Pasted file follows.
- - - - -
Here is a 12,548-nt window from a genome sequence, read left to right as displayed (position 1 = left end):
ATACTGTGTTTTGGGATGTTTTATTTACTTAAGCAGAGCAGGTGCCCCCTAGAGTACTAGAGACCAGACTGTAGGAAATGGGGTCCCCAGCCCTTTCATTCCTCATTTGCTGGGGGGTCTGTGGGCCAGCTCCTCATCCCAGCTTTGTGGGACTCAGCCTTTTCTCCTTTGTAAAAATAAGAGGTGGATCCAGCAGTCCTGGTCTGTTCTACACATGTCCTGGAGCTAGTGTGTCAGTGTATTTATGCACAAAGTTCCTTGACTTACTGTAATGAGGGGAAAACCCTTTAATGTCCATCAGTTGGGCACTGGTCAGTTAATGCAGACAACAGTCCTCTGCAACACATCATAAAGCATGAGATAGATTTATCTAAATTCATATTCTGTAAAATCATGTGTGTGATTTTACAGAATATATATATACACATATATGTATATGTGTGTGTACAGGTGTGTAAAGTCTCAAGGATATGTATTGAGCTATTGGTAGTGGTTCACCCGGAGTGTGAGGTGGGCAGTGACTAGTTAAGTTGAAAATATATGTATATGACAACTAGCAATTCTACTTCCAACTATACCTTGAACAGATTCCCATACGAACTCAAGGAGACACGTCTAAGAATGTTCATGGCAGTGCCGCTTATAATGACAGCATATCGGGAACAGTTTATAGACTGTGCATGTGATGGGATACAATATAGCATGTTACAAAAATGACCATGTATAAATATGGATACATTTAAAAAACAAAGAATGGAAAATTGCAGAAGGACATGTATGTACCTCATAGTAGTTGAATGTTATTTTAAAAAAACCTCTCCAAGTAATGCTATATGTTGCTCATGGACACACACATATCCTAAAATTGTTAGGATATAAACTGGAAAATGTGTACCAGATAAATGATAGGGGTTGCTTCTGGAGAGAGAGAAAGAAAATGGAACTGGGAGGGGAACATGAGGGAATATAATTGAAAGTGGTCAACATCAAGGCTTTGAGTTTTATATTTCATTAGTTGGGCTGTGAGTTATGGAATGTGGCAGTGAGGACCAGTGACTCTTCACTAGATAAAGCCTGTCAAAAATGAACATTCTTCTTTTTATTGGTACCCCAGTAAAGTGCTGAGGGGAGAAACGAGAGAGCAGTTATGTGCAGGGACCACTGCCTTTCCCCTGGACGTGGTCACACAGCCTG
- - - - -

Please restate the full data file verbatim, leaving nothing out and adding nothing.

Here is a 12,548-nt window from a genome sequence, read left to right as displayed (position 1 = left end):
ATACTGTGTTTTGGGATGTTTTATTTACTTAAGCAGAGCAGGTGCCCCCTAGAGTACTAGAGACCAGACTGTAGGAAATGGGGTCCCCAGCCCTTTCATTCCTCATTTGCTGGGGGGTCTGTGGGCCAGCTCCTCATCCCAGCTTTGTGGGACTCAGCCTTTTCTCCTTTGTAAAAATAAGAGGTGGATCCAGCAGTCCTGGTCTGTTCTACACATGTCCTGGAGCTAGTGTGTCAGTGTATTTATGCACAAAGTTCCTTGACTTACTGTAATGAGGGGAAAACCCTTTAATGTCCATCAGTTGGGCACTGGTCAGTTAATGCAGACAACAGTCCTCTGCAACACATCATAAAGCATGAGATAGATTTATCTAAATTCATATTCTGTAAAATCATGTGTGTGATTTTACAGAATATATATATACACATATATGTATATGTGTGTGTACAGGTGTGTAAAGTCTCAAGGATATGTATTGAGCTATTGGTAGTGGTTCACCCGGAGTGTGAGGTGGGCAGTGACTAGTTAAGTTGAAAATATATGTATATGACAACTAGCAATTCTACTTCCAACTATACCTTGAACAGATTCCCATACGAACTCAAGGAGACACGTCTAAGAATGTTCATGGCAGTGCCGCTTATAATGACAGCATATCGGGAACAGTTTATAGACTGTGCATGTGATGGGATACAATATAGCATGTTACAAAAATGACCATGTATAAATATGGATACATTTAAAAAACAAAGAATGGAAAATTGCAGAAGGACATGTATGTACCTCATAGTAGTTGAATGTTATTTTAAAAAAACCTCTCCAAGTAATGCTATATGTTGCTCATGGACACACACATATCCTAAAATTGTTAGGATATAAACTGGAAAATGTGTACCAGATAAATGATAGGGGTTGCTTCTGGAGAGAGAGAAAGAAAATGGAACTGGGAGGGGAACATGAGGGAATATAATTGAAAGTGGTCAACATCAAGGCTTTGAGTTTTATATTTCATTAGTTGGGCTGTGAGTTATGGAATGTGGCAGTGAGGACCAGTGACTCTTCACTAGATAAAGCCTGTCAAAAATGAACATTCTTCTTTTTATTGGTACCCCAGTAAAGTGCTGAGGGGAGAAACGAGAGAGCAGTTATGTGCAGGGACCACTGCCTTTCCCCTGGACGTGGTCACACAGCCTG